Sunday, November 9, 2008

FCC Broadband Summit - 11/5 in San Jose

On Friday afternoon, I attended an FCC-NARUC Joint Conference on Advanced Services Broadband Summit in San Jose. Here are highlights:

FCC Chairman Kevin Martin made introductory remarks, as did other FCC and State Commissioners. California's Rachelle Chong said there is a need to focus on providing advanced broadband services to the "least, lost, and last" communities in America. NARUC Telecommunications Chair Ray Baum (OR) said there is a need for a broadband best practices guide. A template is being created for states and communities to submit examples.

Legislative Update: Broadband Mapping Bill, S. 1492, "Broadband Data Improvement Act". Purpose of Act is to give baseline statistics in order to eventually deploy broadband to all Americans. Presentation by Drew Clark, Executive Director, Broadband Census. Several state examples shown, including Massachusetts, California, and Virginia Tech "eCorridors". Broadband Census is a consumer-oriented rating service. He says the U.S. must compare to 75 cities abroad on speed, price, availability. We need to identify gaps. The Act encourages statewide initiatives, with 20% state matching funds. Created a state-by-state wiki for users to contribute.

"Future of Broadband". Presentation by Daniel Ballon, Pacific Research Institute. Broadband technologies and speeds have grown exponentially. Innovation drives broadband growth. Innovation and use is driven by CONTENT. For example, YouTube consumes more bandwidth than the entire Internet in YR 2000. Investments by Verizon and AT&T are enhancing America's competitiveness. There is a thriving broadband competition:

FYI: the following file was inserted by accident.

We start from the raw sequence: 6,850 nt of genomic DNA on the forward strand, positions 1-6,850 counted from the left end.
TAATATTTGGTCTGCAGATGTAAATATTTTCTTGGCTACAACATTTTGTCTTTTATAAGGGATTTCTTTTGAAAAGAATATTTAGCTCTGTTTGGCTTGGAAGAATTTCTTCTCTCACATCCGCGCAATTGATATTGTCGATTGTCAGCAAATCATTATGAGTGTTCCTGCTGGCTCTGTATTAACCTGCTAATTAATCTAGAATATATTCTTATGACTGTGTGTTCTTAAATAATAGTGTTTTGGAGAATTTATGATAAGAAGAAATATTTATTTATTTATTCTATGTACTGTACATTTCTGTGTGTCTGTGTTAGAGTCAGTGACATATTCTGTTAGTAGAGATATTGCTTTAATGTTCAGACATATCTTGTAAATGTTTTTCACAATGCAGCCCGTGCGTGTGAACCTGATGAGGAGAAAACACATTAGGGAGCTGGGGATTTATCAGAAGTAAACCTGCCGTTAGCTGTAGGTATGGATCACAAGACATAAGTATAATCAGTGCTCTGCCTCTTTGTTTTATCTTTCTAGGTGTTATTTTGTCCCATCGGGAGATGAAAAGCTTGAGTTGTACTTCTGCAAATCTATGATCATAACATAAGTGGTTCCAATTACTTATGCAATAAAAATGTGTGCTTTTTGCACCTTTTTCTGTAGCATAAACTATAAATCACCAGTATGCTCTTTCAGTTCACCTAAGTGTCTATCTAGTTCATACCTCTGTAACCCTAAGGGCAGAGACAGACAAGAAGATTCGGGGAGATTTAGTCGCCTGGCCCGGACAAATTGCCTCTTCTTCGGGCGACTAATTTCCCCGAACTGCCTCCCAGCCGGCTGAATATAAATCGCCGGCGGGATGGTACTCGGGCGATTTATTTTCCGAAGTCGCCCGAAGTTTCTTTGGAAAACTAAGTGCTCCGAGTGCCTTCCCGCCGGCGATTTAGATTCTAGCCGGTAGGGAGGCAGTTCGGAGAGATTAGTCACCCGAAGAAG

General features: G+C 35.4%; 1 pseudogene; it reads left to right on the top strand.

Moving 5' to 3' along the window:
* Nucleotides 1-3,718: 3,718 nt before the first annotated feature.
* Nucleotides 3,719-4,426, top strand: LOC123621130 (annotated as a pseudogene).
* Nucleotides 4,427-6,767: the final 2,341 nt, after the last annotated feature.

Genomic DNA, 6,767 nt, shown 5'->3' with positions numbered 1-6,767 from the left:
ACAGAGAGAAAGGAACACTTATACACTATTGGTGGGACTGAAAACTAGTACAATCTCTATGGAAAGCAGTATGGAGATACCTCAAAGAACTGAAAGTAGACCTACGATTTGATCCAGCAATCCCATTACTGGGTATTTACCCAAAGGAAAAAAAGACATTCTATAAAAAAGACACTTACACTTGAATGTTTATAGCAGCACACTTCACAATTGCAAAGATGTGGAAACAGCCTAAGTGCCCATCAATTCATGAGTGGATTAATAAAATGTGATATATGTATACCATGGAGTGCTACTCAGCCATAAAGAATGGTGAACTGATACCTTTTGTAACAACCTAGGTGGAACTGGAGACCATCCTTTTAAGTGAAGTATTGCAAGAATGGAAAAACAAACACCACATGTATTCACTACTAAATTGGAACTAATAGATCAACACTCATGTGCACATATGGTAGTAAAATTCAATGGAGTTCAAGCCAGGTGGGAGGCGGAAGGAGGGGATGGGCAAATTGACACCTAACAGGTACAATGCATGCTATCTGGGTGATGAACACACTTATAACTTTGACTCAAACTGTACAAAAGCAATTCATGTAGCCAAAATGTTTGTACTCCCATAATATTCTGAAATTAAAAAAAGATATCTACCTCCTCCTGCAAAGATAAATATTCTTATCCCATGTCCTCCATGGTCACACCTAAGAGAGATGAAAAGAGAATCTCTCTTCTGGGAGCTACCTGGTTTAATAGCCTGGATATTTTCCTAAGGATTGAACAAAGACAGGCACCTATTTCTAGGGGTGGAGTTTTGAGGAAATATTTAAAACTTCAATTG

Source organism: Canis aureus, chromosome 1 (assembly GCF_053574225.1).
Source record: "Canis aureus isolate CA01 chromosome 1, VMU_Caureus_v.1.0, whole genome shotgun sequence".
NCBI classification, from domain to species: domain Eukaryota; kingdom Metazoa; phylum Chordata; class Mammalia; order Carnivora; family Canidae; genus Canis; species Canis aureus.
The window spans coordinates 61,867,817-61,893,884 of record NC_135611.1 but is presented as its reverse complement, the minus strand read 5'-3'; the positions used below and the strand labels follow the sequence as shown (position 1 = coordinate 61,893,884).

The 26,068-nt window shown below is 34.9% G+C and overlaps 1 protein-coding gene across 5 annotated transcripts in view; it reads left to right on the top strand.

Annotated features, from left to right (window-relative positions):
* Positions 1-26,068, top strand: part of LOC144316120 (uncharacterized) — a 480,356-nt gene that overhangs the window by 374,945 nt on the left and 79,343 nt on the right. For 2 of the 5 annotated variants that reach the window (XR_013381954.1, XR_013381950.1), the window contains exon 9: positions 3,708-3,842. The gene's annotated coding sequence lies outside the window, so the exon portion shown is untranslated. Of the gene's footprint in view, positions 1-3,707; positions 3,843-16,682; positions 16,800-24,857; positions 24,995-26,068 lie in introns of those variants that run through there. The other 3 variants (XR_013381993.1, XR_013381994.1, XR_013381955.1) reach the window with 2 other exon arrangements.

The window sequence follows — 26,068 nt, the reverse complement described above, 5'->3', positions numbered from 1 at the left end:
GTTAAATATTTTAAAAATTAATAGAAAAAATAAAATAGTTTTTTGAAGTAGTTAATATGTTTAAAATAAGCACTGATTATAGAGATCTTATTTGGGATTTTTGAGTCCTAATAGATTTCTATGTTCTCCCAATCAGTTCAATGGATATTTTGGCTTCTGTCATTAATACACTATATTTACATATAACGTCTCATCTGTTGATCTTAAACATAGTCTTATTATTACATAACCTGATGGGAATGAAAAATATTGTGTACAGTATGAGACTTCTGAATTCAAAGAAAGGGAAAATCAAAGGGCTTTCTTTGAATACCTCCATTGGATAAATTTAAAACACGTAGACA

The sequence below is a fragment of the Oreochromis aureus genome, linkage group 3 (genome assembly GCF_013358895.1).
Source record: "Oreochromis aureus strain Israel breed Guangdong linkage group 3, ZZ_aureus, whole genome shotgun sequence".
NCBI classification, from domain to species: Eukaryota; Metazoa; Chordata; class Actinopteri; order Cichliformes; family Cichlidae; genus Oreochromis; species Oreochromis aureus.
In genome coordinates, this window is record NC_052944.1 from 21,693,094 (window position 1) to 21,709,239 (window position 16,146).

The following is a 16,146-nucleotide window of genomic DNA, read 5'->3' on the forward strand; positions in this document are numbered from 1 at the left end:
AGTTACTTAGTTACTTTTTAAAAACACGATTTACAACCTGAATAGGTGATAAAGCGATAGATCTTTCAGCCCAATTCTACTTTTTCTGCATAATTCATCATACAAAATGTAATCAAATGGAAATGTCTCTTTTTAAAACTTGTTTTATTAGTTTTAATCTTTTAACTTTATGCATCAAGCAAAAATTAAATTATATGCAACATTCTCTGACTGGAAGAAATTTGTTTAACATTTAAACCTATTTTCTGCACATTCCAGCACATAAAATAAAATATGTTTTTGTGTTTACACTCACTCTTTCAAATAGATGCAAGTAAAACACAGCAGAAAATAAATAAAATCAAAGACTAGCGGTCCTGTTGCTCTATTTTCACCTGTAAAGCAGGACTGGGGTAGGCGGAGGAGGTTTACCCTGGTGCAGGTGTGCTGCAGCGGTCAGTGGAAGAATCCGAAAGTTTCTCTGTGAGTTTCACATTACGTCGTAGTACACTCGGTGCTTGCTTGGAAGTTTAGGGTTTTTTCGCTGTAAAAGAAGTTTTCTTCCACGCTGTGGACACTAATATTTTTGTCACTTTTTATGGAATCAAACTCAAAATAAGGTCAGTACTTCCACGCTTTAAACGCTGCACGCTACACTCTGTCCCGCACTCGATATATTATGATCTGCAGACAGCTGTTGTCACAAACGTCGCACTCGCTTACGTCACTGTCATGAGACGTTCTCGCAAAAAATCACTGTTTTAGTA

• A huge driver for broadband use is High Definition video-on-demand. Some main players in IP video: joost, babelgum, bling, fancast, brightcove, sezmi, veoh, and vattoo.
  • Video-over-IP (videoconferencing)
  • HD Videoconferencing (CISCO Telepresence, HP Halo)
  • Telemedicine (referenced UCDAVIS Med Center's Dr. Thomas Nesbitt)
  • Virtual Worlds (Second Life and other 3D simulations)
  • Online Gaming [note: popular in many public libraries for teens and seniors]
  • Cloud Computing (Google)
  • Wireless. 4G Wireless networks: WIMAX and LTE (AT&T). Wireless consumers in the U.S. are leading global charge to mobile Internet.
  • Satellite Internet Broadband. O3b networks. Useful because of its reach to remote and rural places. EX: Kizuna Satellite.

Dr. Ballon concluded by urging the FCC not to give unfair advantages or uneven regulations. There are multiple technologies in direct competition.

"Demand-Side Drivers of Broadband Deployment and Adoption" by Tom Koutsky of Phoenix Center for Advanced Legal and Economic Public Policy Studies. He focused on economic and demographic data. Some key indicators of demand for broadband:
+28% if child in school, this dramatically increases subscription to broadband.
All things being equal, immigrant populations in the U.S. are more likely to adopt broadband.

Formula for sound, effective broadband policy:
1- Leverage factors that have positive effect for BB adoption (i.e.: children in school, immigrant communities, younger populations)
2- Mitigate negative factors (i.e.: effect of income inequity; retired and older communities; English language)
3- Collect examples of programs that deliver (i.e.: computer training, in area w/ higher immigrant population)

Note: I asked Dr. Koutsky if he had looked at public library technology data from the Florida State University Study. He said that his wife is a librarian and a member of the American Library Association, and he was aware of the study, but had not used it. After a brief statement by me on the role of public libraries in providing access to the Internet and online library resources, especially in difficult economic times, a number of presenters included a reference to libraries.

"White Spaces: Access to the Future" (Google). This is the item that made the newspapers. Use of TV White Spaces have potential to serve the needs of rural markets. Good technical presentation. Google presenter Dan Conrad urged the FCC to open up regulation so the U.S. can experiment with this technology.

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